One Unique Signal: Aether (Genepool)
Available November 11th 2013
Underground noiseniks One Unique Signal’s second album is rather good….. writes Joe Whyte.
Stoner rock. Psychedelia. Noise. Prog. Call it what you will but London based five piece One Unique Signal have made a record that transcends mere pigeonholing.
Aether is ten tracks of dense, multilayered guitar apocalypse, with pulsing neo-psychedelic tendencies. The opening song (and first single), Luna Attractions, arrives in a heady blaze of downtuned, careening chords with a bassline loping along like Sonic Youth meets Prince. These guys clearly like their effect pedals and some of the layered sounds here are downright alarming in their intensity. Vocals and lyrics are all Marychain melody and Slint nonchalance. Ending in a blaze of feedbacking squall, as an introduction to an album, it’ll do just fine.
The following track, A Beginning, is slower but with little let up in the crescendo of noise. Don’t be mistaken; there’s a sense of melody at large beneath the baritone, drawled vocals, droning guitars and circuitous rhythms and whilst not in any way allied to the whimsy of 60’s psych, One Unique Signal understand the power of repetition as well as any flower powered acid casualty.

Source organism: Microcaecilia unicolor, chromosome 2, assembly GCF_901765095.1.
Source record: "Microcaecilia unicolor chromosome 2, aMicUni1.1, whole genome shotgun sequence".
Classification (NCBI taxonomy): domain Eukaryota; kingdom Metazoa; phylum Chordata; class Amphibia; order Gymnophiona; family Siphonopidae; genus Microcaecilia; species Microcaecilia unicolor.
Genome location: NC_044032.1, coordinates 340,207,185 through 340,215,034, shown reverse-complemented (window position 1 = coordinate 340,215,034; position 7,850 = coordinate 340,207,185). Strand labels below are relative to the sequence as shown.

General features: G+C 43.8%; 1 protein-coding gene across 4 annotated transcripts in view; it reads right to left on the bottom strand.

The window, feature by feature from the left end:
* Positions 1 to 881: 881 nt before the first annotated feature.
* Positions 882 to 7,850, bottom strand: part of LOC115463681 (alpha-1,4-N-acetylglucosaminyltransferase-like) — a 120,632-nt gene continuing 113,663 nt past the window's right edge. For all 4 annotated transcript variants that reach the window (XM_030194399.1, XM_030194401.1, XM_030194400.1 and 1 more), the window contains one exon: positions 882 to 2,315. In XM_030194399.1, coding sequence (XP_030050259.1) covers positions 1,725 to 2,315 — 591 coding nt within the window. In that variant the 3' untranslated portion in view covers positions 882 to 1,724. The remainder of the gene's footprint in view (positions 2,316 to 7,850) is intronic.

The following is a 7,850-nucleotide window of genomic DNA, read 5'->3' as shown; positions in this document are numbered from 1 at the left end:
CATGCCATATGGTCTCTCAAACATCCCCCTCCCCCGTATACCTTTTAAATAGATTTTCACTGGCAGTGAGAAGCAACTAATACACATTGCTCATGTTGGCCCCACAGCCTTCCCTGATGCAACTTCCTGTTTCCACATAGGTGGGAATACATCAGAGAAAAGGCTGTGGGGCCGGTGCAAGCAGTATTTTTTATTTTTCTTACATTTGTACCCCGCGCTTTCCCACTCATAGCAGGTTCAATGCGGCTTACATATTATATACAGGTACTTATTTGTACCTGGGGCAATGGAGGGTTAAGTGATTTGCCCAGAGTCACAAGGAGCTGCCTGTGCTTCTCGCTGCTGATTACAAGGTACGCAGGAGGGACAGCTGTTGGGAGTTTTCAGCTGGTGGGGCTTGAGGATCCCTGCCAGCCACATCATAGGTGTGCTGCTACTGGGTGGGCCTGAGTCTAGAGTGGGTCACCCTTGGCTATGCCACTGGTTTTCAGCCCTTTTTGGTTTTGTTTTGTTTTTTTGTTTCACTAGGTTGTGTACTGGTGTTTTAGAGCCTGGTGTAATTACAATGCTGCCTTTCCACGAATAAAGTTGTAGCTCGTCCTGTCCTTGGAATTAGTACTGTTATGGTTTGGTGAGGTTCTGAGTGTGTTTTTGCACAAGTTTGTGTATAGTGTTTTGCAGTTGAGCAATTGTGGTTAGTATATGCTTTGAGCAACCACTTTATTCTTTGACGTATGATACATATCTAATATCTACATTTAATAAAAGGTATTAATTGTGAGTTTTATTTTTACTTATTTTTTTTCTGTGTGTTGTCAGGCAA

Amplitude is a lighter, if no less punishing, song. Vocals are voiceover style and reminded me of The Scars song Your Attention Please which actually encouraged me to dig out that old 7″ single. Guitars soar, drums thump and the bass guitar holds it all down with a snaking figure.
Seed takes the tempo back up again with chiming, slashing chords atop the drummers racing heartbeat-pulse. Spacemen 3 and Spiritualized are the obvious touchstones here and the lysergic legacy of the former particularly informs Aether.
A Ribbon Snake is another less frantic song and the backward guitars are a nice touch amidst the Thurston Moore-at-his-most-melodic twists of the track. The bass is slightly reminiscent of Steve Hanley from the Fall and is so at times throughout the album.
The title track ends the album and is a thunderous, sinister beast with howls of anguish laced through the grooves. Members of the band have played with Damo Suzuki and the unrelenting drive of Aether has clear echoes of krautrock throughout.
All words by Joe Whyte. More writing by Joe on Louder Than War can be found at his author’s archive.